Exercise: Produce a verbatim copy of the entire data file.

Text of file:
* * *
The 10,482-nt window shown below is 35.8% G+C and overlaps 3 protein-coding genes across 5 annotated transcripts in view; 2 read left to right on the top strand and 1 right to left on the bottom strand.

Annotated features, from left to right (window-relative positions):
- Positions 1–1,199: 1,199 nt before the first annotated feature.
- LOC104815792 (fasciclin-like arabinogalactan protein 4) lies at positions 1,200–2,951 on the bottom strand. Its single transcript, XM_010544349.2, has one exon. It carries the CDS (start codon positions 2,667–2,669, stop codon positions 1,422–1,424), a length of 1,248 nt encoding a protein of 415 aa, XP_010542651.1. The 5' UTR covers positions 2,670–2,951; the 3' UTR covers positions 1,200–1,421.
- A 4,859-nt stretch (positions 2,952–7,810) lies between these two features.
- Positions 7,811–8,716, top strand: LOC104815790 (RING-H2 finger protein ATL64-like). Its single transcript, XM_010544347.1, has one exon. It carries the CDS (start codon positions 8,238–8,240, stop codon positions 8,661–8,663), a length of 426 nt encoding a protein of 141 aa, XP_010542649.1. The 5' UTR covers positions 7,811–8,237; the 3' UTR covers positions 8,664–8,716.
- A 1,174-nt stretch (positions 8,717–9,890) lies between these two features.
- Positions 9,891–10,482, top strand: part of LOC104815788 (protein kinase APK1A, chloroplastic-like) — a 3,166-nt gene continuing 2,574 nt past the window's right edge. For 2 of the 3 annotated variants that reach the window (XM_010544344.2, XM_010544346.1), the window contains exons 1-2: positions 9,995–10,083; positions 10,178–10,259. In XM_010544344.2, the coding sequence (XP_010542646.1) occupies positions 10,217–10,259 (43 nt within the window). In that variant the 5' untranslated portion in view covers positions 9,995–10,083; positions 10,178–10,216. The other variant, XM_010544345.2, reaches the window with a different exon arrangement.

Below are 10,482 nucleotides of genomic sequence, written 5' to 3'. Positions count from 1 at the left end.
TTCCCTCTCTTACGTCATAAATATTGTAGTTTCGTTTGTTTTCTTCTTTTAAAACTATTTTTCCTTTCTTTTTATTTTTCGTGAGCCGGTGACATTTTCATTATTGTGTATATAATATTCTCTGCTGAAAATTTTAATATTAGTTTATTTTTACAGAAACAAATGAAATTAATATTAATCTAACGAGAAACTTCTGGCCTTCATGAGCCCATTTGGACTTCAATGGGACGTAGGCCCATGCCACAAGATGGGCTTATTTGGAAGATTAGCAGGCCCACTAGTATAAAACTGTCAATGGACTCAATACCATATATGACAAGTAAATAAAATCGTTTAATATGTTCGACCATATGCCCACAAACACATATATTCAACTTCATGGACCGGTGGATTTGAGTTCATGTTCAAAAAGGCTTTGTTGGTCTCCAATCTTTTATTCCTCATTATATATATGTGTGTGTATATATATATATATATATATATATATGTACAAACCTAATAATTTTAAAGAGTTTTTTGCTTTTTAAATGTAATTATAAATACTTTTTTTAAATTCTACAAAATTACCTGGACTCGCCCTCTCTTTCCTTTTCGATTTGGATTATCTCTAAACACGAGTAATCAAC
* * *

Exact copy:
The 10,482-nt window shown below is 35.8% G+C and overlaps 3 protein-coding genes across 5 annotated transcripts in view; 2 read left to right on the top strand and 1 right to left on the bottom strand.

Annotated features, from left to right (window-relative positions):
- Positions 1–1,199: 1,199 nt before the first annotated feature.
- LOC104815792 (fasciclin-like arabinogalactan protein 4) lies at positions 1,200–2,951 on the bottom strand. Its single transcript, XM_010544349.2, has one exon. It carries the CDS (start codon positions 2,667–2,669, stop codon positions 1,422–1,424), a length of 1,248 nt encoding a protein of 415 aa, XP_010542651.1. The 5' UTR covers positions 2,670–2,951; the 3' UTR covers positions 1,200–1,421.
- A 4,859-nt stretch (positions 2,952–7,810) lies between these two features.
- Positions 7,811–8,716, top strand: LOC104815790 (RING-H2 finger protein ATL64-like). Its single transcript, XM_010544347.1, has one exon. It carries the CDS (start codon positions 8,238–8,240, stop codon positions 8,661–8,663), a length of 426 nt encoding a protein of 141 aa, XP_010542649.1. The 5' UTR covers positions 7,811–8,237; the 3' UTR covers positions 8,664–8,716.
- A 1,174-nt stretch (positions 8,717–9,890) lies between these two features.
- Positions 9,891–10,482, top strand: part of LOC104815788 (protein kinase APK1A, chloroplastic-like) — a 3,166-nt gene continuing 2,574 nt past the window's right edge. For 2 of the 3 annotated variants that reach the window (XM_010544344.2, XM_010544346.1), the window contains exons 1-2: positions 9,995–10,083; positions 10,178–10,259. In XM_010544344.2, the coding sequence (XP_010542646.1) occupies positions 10,217–10,259 (43 nt within the window). In that variant the 5' untranslated portion in view covers positions 9,995–10,083; positions 10,178–10,216. The other variant, XM_010544345.2, reaches the window with a different exon arrangement.

Below are 10,482 nucleotides of genomic sequence, written 5' to 3'. Positions count from 1 at the left end.
TTCCCTCTCTTACGTCATAAATATTGTAGTTTCGTTTGTTTTCTTCTTTTAAAACTATTTTTCCTTTCTTTTTATTTTTCGTGAGCCGGTGACATTTTCATTATTGTGTATATAATATTCTCTGCTGAAAATTTTAATATTAGTTTATTTTTACAGAAACAAATGAAATTAATATTAATCTAACGAGAAACTTCTGGCCTTCATGAGCCCATTTGGACTTCAATGGGACGTAGGCCCATGCCACAAGATGGGCTTATTTGGAAGATTAGCAGGCCCACTAGTATAAAACTGTCAATGGACTCAATACCATATATGACAAGTAAATAAAATCGTTTAATATGTTCGACCATATGCCCACAAACACATATATTCAACTTCATGGACCGGTGGATTTGAGTTCATGTTCAAAAAGGCTTTGTTGGTCTCCAATCTTTTATTCCTCATTATATATATGTGTGTGTATATATATATATATATATATATATATGTACAAACCTAATAATTTTAAAGAGTTTTTTGCTTTTTAAATGTAATTATAAATACTTTTTTTAAATTCTACAAAATTACCTGGACTCGCCCTCTCTTTCCTTTTCGATTTGGATTATCTCTAAACACGAGTAATCAAC